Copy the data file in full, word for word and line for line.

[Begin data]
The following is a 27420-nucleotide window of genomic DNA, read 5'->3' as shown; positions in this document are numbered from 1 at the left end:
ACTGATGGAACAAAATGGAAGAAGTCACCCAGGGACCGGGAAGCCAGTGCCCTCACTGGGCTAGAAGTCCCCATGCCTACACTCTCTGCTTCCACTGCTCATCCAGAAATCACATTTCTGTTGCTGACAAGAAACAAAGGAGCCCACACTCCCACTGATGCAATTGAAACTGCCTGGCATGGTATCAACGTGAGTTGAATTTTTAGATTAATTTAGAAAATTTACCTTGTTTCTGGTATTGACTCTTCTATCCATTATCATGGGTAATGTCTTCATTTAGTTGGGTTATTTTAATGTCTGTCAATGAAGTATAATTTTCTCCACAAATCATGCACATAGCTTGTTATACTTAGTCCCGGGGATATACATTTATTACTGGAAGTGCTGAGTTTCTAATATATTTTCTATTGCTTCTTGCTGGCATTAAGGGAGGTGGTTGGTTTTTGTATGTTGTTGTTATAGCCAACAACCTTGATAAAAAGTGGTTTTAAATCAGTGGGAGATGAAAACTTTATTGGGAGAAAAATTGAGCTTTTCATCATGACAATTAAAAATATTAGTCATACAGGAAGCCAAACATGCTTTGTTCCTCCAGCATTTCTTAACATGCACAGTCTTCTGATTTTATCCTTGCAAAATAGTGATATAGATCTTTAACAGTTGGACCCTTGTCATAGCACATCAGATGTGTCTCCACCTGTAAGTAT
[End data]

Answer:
The following is a 27420-nucleotide window of genomic DNA, read 5'->3' as shown; positions in this document are numbered from 1 at the left end:
ACTGATGGAACAAAATGGAAGAAGTCACCCAGGGACCGGGAAGCCAGTGCCCTCACTGGGCTAGAAGTCCCCATGCCTACACTCTCTGCTTCCACTGCTCATCCAGAAATCACATTTCTGTTGCTGACAAGAAACAAAGGAGCCCACACTCCCACTGATGCAATTGAAACTGCCTGGCATGGTATCAACGTGAGTTGAATTTTTAGATTAATTTAGAAAATTTACCTTGTTTCTGGTATTGACTCTTCTATCCATTATCATGGGTAATGTCTTCATTTAGTTGGGTTATTTTAATGTCTGTCAATGAAGTATAATTTTCTCCACAAATCATGCACATAGCTTGTTATACTTAGTCCCGGGGATATACATTTATTACTGGAAGTGCTGAGTTTCTAATATATTTTCTATTGCTTCTTGCTGGCATTAAGGGAGGTGGTTGGTTTTTGTATGTTGTTGTTATAGCCAACAACCTTGATAAAAAGTGGTTTTAAATCAGTGGGAGATGAAAACTTTATTGGGAGAAAAATTGAGCTTTTCATCATGACAATTAAAAATATTAGTCATACAGGAAGCCAAACATGCTTTGTTCCTCCAGCATTTCTTAACATGCACAGTCTTCTGATTTTATCCTTGCAAAATAGTGATATAGATCTTTAACAGTTGGACCCTTGTCATAGCACATCAGATGTGTCTCCACCTGTAAGTAT